One runway at the Goose Bay airport will open for four hours on Friday, Nov. 10 from 10 a.m. to 2 p.m.

"The team at 5 Wing Goose Bay and at 1 Canadian Air Division are working tirelessly towards finding the safest and quickest solution to returning the runways to full operational status," Lt-Col. Andrew Wedgwood, wing commander at 5 Wing Goose Bay, said in a press release issued Thursday evening.

The short reopening is a "starting point ... a timeline for a return to full operations is not yet available," according to the release.

Maj. Sonya Scanlon-Simms

Maj. Sonya Scanlon-Simms says crews have been able to remove a large amount of the problematic sealant. (Katie Breen/CBC)

"Moving forward, plans are being developed and phased in with the goal of safely returning the runways to full operations," the statement read.

'Very slow-moving process'

It all started Tuesday after snowclearing crews found sealant used to fix cracks on the runway was sticking to their tires, which the airport decided posed too big a safety risk to allow planes to land or take off.

Maj. Sonya Scanlon-Simms, 5 Wing Goose Bay's wing logistics and engineering officer, said workers have taken up a "considerable amount" of the problem-causing sealant by Thursday afternoon, but said it's hard to put a timeframe on when the work will be completed.

"It is, I will say, a very slow-moving process," she said.

Goose Bay airport

The runways at Goose Bay Airport were closed Tuesday evening after crews noticed sealant used to fill cracks on the runway was coming loose and sticking to their tires. (goosebayairport.com)

Crews were using high pressure water to blast out the sealant Tuesday afternoon while the grinding work was being done at the same time.

"It is actually a quicker process, and if we do them both simultaneously that should speed it up quite a bit," Scanlon-Simms said.

"If we do one runway first it'll lead to operations resuming much quicker."

Impact on air travel

Airlines with scheduled flights in and out of Goose Bay are finding alternate arrangements for affected passengers.

PAL Airlines says it is redirecting all of its Goose Bay flights to Churchill Falls Airport for Thursday, and will use buses to transport passengers from Happy Valley-Goose Bay to Churchill Falls, which is approximately 290 kilometres away.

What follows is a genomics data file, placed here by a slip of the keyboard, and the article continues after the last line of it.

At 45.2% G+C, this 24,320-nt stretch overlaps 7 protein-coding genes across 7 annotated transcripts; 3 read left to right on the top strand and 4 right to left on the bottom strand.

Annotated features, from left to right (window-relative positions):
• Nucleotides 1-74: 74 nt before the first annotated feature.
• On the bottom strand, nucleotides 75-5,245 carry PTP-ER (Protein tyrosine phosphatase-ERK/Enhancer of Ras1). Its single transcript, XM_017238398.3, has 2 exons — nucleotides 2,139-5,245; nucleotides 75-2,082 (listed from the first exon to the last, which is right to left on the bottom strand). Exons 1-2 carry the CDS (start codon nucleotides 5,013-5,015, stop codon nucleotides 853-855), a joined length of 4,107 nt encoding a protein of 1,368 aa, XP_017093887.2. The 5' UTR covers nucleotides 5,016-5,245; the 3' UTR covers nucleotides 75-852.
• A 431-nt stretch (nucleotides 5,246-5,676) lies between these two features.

The airline created a temporary flight schedule Thursday evening to accommodate Friday's reopening.

Voisey's Bay mine workers are also travelling via the Churchill Falls airport while the runway woes continue, but a company spokesperson said it's unclear the number of employees that are flying in and out. 

Air Borealis, which is operated by PAL and serves Labrador's northern coastal communities, is currently not in operation at all, as all of its aircraft are on the ground at Goose Bay airport and unable to leave.

Air Canada says it has revised its ticketing policy for those passengers affected by the closure of the Goose Bay runways, and is allowing them to rebook tickets all day Thursday with no financial penalty.

It says customers can use the online rebooking tool to schedule a new flight, depending on availability.

Sealant issue

Experts from Winnipeg arrived in Goose Bay Wednesday night to start assessing the condition of the runways and see what can be done to resolve the issue with the sealant.

Meanwhile, ground crews were busy inspecting the tarmac on Wednesday and removing any of the sticky sealant they could find. 

While commercial fixed-wing flights were cancelled, helicopters are still allowed to land and take off from the airport, and emergency flights are being allowed on a case-by-case basis.

One emergency flight did manage to take off from Goose Bay Wednesday evening. According to Joint Task Force Atlantic, when a Hercules safely transported a medical patient from the airport to St. John's, through coordination with Eastern Health.

Officials said no sealant was reported as sticking to the landing gear of the Hercules.

With files from Labrador Morning